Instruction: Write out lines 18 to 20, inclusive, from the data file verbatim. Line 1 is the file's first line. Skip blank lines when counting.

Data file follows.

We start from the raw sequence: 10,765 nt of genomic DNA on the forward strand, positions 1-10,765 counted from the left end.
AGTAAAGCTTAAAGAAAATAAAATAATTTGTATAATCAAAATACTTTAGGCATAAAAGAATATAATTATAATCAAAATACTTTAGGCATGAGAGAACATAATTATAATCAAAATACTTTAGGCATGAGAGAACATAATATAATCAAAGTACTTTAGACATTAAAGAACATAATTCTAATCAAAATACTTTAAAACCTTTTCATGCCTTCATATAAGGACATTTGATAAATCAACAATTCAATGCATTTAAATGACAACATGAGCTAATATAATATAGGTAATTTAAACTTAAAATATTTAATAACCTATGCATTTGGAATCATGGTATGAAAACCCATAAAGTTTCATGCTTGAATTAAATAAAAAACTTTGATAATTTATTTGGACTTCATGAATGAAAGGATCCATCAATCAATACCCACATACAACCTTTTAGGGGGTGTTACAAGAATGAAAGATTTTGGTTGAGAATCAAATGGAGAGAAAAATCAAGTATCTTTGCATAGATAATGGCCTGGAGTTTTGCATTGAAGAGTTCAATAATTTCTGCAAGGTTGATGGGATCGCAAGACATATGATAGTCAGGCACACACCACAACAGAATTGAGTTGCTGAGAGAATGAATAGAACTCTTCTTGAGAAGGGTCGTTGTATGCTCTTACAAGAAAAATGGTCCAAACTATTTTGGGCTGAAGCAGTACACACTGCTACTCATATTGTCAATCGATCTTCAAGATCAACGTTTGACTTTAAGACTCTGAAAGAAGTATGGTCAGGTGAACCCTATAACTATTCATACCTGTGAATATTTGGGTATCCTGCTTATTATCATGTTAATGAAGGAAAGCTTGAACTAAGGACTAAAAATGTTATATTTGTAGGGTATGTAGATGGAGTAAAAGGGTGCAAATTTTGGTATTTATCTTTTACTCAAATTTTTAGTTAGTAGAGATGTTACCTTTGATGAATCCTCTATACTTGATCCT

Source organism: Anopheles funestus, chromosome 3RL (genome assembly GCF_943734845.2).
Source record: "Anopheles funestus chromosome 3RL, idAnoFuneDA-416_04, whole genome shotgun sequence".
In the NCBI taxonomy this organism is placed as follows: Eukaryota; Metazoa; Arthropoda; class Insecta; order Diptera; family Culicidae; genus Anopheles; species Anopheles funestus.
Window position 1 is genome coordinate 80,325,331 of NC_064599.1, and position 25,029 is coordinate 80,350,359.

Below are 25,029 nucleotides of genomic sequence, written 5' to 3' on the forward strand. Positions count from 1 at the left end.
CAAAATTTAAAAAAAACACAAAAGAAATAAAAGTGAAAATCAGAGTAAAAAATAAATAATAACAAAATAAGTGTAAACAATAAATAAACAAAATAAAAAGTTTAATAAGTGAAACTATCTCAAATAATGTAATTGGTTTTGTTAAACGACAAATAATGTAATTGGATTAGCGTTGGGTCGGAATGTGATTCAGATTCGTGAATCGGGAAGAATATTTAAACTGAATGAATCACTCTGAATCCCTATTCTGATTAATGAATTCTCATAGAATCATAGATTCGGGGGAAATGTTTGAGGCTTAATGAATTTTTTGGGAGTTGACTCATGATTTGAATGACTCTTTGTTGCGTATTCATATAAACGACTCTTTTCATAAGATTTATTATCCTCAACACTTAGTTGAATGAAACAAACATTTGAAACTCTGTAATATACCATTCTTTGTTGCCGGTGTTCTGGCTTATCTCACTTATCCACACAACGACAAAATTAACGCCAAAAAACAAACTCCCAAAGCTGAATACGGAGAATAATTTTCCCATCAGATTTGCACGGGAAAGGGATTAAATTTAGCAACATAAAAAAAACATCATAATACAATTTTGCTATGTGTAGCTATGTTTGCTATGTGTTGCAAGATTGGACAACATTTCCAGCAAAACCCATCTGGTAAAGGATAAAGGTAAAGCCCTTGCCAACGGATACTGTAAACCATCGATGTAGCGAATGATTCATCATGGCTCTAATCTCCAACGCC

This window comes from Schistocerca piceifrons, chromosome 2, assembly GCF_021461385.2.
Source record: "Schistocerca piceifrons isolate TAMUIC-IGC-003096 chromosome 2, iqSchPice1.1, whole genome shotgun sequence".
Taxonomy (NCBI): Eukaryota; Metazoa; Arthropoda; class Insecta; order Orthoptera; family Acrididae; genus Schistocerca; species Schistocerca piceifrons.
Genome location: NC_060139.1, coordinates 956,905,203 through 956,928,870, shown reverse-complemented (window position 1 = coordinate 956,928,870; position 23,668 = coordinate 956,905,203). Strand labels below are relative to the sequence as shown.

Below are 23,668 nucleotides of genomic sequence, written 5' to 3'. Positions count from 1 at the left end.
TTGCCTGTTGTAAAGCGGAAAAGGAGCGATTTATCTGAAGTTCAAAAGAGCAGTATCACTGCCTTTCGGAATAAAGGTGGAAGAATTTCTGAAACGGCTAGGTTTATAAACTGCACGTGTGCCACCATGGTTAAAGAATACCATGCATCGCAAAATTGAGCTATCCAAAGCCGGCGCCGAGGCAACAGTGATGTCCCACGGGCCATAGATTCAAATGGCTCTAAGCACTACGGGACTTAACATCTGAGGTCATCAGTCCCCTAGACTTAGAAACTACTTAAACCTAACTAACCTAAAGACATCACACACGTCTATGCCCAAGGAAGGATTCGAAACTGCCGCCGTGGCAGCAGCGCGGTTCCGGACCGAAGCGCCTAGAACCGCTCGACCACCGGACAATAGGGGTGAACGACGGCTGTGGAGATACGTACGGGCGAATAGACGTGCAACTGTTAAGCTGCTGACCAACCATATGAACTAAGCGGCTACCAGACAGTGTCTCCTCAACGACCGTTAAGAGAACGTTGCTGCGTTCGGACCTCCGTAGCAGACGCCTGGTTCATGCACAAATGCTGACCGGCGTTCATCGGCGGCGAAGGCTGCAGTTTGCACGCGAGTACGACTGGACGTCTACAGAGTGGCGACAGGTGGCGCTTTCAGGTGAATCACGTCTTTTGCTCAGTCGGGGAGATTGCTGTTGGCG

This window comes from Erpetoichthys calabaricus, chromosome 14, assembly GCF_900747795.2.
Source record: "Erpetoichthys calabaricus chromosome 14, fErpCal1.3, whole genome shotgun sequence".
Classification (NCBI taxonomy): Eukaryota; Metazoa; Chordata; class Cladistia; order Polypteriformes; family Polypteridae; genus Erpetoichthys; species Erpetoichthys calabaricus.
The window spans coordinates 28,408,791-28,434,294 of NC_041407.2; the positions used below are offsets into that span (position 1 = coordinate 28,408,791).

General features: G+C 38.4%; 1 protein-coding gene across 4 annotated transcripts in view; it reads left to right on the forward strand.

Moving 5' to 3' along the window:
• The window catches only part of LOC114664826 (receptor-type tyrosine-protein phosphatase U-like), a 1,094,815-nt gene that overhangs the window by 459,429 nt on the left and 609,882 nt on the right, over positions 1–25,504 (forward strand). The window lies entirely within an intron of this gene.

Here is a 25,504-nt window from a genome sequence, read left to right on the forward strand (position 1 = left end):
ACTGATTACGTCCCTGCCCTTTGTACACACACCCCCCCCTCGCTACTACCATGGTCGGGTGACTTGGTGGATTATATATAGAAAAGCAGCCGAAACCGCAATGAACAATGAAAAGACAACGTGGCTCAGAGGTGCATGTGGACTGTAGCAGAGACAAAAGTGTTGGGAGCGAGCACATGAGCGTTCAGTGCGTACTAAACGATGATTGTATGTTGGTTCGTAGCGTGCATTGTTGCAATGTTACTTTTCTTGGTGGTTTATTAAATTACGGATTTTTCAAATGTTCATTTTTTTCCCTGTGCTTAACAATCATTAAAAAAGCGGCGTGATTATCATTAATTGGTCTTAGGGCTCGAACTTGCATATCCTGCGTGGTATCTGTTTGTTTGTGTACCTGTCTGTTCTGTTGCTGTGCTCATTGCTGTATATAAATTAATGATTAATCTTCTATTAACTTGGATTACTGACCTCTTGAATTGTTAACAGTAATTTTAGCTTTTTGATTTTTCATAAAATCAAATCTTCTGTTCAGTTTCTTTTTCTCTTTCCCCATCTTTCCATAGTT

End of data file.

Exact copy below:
The window spans coordinates 28,408,791-28,434,294 of NC_041407.2; the positions used below are offsets into that span (position 1 = coordinate 28,408,791).

General features: G+C 38.4%; 1 protein-coding gene across 4 annotated transcripts in view; it reads left to right on the forward strand.

Moving 5' to 3' along the window: